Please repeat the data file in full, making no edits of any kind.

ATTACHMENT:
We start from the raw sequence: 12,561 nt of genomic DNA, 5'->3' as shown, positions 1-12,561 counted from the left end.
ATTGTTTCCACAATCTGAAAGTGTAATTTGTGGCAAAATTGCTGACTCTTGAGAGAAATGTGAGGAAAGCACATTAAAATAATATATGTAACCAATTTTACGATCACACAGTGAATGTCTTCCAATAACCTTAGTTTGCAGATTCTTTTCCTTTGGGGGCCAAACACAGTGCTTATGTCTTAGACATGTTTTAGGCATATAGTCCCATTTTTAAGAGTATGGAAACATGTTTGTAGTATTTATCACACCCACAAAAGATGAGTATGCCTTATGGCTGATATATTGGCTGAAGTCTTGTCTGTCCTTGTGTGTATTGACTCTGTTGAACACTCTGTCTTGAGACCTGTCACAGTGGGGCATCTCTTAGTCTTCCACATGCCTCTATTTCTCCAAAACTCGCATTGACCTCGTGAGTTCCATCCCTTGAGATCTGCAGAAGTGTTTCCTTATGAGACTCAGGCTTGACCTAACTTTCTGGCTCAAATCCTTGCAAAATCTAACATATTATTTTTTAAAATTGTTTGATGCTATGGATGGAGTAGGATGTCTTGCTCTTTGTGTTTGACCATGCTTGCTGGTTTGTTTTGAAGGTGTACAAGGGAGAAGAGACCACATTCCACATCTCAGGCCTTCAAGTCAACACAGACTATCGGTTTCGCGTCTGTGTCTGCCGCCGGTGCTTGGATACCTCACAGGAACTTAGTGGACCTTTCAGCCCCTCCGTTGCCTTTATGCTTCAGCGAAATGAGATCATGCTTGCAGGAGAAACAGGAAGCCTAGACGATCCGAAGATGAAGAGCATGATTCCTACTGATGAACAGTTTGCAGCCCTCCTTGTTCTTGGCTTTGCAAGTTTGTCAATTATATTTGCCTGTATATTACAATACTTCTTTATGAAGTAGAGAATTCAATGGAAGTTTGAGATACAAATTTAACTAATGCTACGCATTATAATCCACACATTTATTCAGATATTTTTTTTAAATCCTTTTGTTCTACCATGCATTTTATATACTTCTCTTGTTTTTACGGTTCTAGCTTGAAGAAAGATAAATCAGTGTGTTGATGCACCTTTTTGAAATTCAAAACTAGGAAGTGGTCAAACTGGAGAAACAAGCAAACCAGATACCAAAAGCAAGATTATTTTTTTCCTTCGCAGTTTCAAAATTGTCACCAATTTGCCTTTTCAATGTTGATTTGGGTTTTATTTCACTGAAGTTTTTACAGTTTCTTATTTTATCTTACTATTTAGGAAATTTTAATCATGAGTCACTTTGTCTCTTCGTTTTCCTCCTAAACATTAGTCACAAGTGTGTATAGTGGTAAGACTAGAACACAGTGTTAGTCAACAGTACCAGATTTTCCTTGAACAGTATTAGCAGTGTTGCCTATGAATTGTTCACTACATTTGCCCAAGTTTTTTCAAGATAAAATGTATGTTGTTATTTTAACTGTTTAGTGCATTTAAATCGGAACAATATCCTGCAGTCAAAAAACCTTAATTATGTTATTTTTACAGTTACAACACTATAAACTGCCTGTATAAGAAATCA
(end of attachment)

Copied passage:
We start from the raw sequence: 12,561 nt of genomic DNA, 5'->3' as shown, positions 1-12,561 counted from the left end.
ATTGTTTCCACAATCTGAAAGTGTAATTTGTGGCAAAATTGCTGACTCTTGAGAGAAATGTGAGGAAAGCACATTAAAATAATATATGTAACCAATTTTACGATCACACAGTGAATGTCTTCCAATAACCTTAGTTTGCAGATTCTTTTCCTTTGGGGGCCAAACACAGTGCTTATGTCTTAGACATGTTTTAGGCATATAGTCCCATTTTTAAGAGTATGGAAACATGTTTGTAGTATTTATCACACCCACAAAAGATGAGTATGCCTTATGGCTGATATATTGGCTGAAGTCTTGTCTGTCCTTGTGTGTATTGACTCTGTTGAACACTCTGTCTTGAGACCTGTCACAGTGGGGCATCTCTTAGTCTTCCACATGCCTCTATTTCTCCAAAACTCGCATTGACCTCGTGAGTTCCATCCCTTGAGATCTGCAGAAGTGTTTCCTTATGAGACTCAGGCTTGACCTAACTTTCTGGCTCAAATCCTTGCAAAATCTAACATATTATTTTTTAAAATTGTTTGATGCTATGGATGGAGTAGGATGTCTTGCTCTTTGTGTTTGACCATGCTTGCTGGTTTGTTTTGAAGGTGTACAAGGGAGAAGAGACCACATTCCACATCTCAGGCCTTCAAGTCAACACAGACTATCGGTTTCGCGTCTGTGTCTGCCGCCGGTGCTTGGATACCTCACAGGAACTTAGTGGACCTTTCAGCCCCTCCGTTGCCTTTATGCTTCAGCGAAATGAGATCATGCTTGCAGGAGAAACAGGAAGCCTAGACGATCCGAAGATGAAGAGCATGATTCCTACTGATGAACAGTTTGCAGCCCTCCTTGTTCTTGGCTTTGCAAGTTTGTCAATTATATTTGCCTGTATATTACAATACTTCTTTATGAAGTAGAGAATTCAATGGAAGTTTGAGATACAAATTTAACTAATGCTACGCATTATAATCCACACATTTATTCAGATATTTTTTTTAAATCCTTTTGTTCTACCATGCATTTTATATACTTCTCTTGTTTTTACGGTTCTAGCTTGAAGAAAGATAAATCAGTGTGTTGATGCACCTTTTTGAAATTCAAAACTAGGAAGTGGTCAAACTGGAGAAACAAGCAAACCAGATACCAAAAGCAAGATTATTTTTTTCCTTCGCAGTTTCAAAATTGTCACCAATTTGCCTTTTCAATGTTGATTTGGGTTTTATTTCACTGAAGTTTTTACAGTTTCTTATTTTATCTTACTATTTAGGAAATTTTAATCATGAGTCACTTTGTCTCTTCGTTTTCCTCCTAAACATTAGTCACAAGTGTGTATAGTGGTAAGACTAGAACACAGTGTTAGTCAACAGTACCAGATTTTCCTTGAACAGTATTAGCAGTGTTGCCTATGAATTGTTCACTACATTTGCCCAAGTTTTTTCAAGATAAAATGTATGTTGTTATTTTAACTGTTTAGTGCATTTAAATCGGAACAATATCCTGCAGTCAAAAAACCTTAATTATGTTATTTTTACAGTTACAACACTATAAACTGCCTGTATAAGAAATCA